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Home > Catholic Encyclopedia > L > Luigi Lambruschini

Luigi Lambruschini

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Cardinal, b. at Sestri Levante, near Genoa, 6 March, 1776, d. at Rome, 12 May, 1854. As a youth he entered the Order of the Barnabites, in which he held many important offices. On account of his learning he was made consultor of several Roman Congregations, and in 1815 accompanied Cardinal Consalvi to the Congress of Vienna in the capacity of secretary. After his return to Rome he was made secretary of the Congregation of Extraordinary Ecclesiastical Affairs, then recently instituted by Pius VII, and thus took a great part in concluding concordats with various states, especially with Naples and Bavaria. In 1819 he was appointed Archbishop of Genoa and governed the archdiocese with prudence and zeal. His eloquent sermons attracted large audiences, and his pastoral letters exhibit much spiritual unction. In 1827 Leo XII sent him as nuncio to Paris, but the Revolution of July, 1830, compelled him to interrupt his mission. On his return to Rome he was made a cardinal (1831) by Gregory XVI, who, on the resignation of Cardinal Bernetti, appointed Lambruschini Secretary of State. This appointment aroused much discontent among the Romans, but it was soon evident that Lambruschini was the proper man for the post. His character and disposition accorded perfectly with those of the pope: in the ecclesiastico-political relations with other nations both were persuaded that it was time to abandon the conciliatory policy inaugurated by Benedict XIV, a conviction that was soon justified by events. The occasion was the Cologne question, which had arisen in 1837 out of the imprisonment of Mgr. Droste-Vischering, Archbishop of Cologne. The diplomatic documents exchanged at this time between the Holy See and the Prussian Government, and published in 1838, are models of clear exposition, close argument, and elegant form. Görres described the series as a "calm, vigorous, masculine, and substantial polemic". Lambruschini's firm stand caused the recall of Bunsen, the. Prussian minister at Rome. Next to Consalvi and Pacca, Lambruschini was among the greatest diplomats of the Holy See in the nineteenth century. As regards the internal policy of the Pontifical States, he, like Gregory XVI, was opposed to the constitutional form, and certainly, if we consider the arrogance of Liberalism under Gregory, neither the pope nor his secretary can be charged with serious error.

In the first ballot of the conclave of 1846, Lambruschini received a majority of the votes, but not enough for election. When Pius IX was chosen, Lambruschini recognized that he could not follow the policy of the new pope, who favored constitutionalism. He accordingly resigned his office for that of secretary of Briefs, and later that of prefect of rites. In the Revolution of 1848 he was the object of especial hatred; his dwelling was plundered, his bed cut to pieces with daggers, and he himself was scarcely able, disguised as a stableman, to join Pius IX at Gaeta. As the Suburbicarian Bishop of Porto and Santa Rufina he restored the cathedral of Porto. He was also commendatory Abbot of Farfa, where he founded a seminary. He was buried in the college of the Barnabites at Catinari, where he had spent a great part of his religious life. He published "Opere spirituali" in three volumes (Rome, 1838) and later a small work in defense of the Immaculate Conception.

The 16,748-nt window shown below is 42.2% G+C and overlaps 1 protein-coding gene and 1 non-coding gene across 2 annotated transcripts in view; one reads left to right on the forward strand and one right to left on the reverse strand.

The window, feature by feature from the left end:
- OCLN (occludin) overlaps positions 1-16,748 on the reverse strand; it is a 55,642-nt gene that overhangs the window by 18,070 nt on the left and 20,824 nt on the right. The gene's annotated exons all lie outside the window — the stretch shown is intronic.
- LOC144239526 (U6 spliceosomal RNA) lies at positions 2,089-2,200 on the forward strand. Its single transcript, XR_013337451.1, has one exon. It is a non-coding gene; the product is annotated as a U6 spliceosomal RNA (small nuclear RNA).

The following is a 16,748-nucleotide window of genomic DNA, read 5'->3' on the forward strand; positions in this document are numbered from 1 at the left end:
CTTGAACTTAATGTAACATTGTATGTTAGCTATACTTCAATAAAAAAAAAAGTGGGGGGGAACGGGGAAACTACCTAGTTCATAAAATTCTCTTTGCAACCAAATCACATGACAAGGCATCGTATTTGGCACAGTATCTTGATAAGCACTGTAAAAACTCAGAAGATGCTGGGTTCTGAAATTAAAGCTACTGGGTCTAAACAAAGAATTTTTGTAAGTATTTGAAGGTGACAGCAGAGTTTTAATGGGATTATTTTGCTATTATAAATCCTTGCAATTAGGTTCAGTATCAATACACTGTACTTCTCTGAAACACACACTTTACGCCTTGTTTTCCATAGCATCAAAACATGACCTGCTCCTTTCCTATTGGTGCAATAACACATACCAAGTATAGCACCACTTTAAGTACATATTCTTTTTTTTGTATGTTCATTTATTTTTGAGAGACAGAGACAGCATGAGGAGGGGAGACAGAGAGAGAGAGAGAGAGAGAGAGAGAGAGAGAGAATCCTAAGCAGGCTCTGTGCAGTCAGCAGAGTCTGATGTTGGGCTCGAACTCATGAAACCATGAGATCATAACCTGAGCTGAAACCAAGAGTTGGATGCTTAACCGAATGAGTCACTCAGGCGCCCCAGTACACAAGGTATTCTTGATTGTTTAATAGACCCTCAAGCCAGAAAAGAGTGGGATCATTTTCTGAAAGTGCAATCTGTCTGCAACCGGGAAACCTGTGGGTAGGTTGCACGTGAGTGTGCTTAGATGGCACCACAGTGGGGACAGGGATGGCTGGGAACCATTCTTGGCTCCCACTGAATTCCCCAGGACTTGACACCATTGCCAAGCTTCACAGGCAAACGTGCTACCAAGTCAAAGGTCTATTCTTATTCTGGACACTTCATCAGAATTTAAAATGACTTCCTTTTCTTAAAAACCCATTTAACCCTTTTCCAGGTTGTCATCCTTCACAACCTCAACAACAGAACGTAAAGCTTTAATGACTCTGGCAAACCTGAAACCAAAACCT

Giambattista Lambruschini

Brother of the preceding, d. at Orvieto, 24 Nov., 1826. He was vicar-general of Genoa, whence he was expelled by Napoleon in 1800, when he went to Rome. Appointed Bishop of Orvieto in 1807, he was deported to France for not taking the oath. In 1814 he returned to Orvieto.

Raffaele Lambruschini

Nephew of Luigi and Giambattista, b. at Genoa, 14 August, 1788; d. 8 March, 1873, at Figline in Tuscany. As a priest he was first with his uncle Giambattista at Orvieto. Being suspected of Liberal ideas, he returned to Figline, where he devoted himself to the natural sciences, especially agriculture, and in 1827 founded the "Giornale Agrario Toscano". He also established an educational institution, and published (1836-44) the "Guida dell' educatore", as well as several pedagogical and scholastic works. In 1848 he was elected to the Parliament of the republic, and in 1860 was appointed senator of the realm. He was also consul of the Accademia della Crusca and (1868-69) professor at the Institute of Higher Studies at Florence.


Sources

SCHLECHT in Kirchliches Handlexikon (Munich, 1907), s.v.; BROSCH, Gesch. des Kirchenstaats, II (1883).

About this page

APA citation. Benigni, U. (1910). Luigi Lambruschini. In The Catholic Encyclopedia. New York: Robert Appleton Company. http://www.newadvent.org/cathen/08760b.htm

MLA citation. Benigni, Umberto. "Luigi Lambruschini." The Catholic Encyclopedia. Vol. 8. New York: Robert Appleton Company, 1910. <http://www.newadvent.org/cathen/08760b.htm>.

Transcription. This article was transcribed for New Advent by Joseph E. O'Connor.

Ecclesiastical approbation. Nihil Obstat. October 1, 1910. Remy Lafort, S.T.D., Censor. Imprimatur. +John Cardinal Farley, Archbishop of New York.

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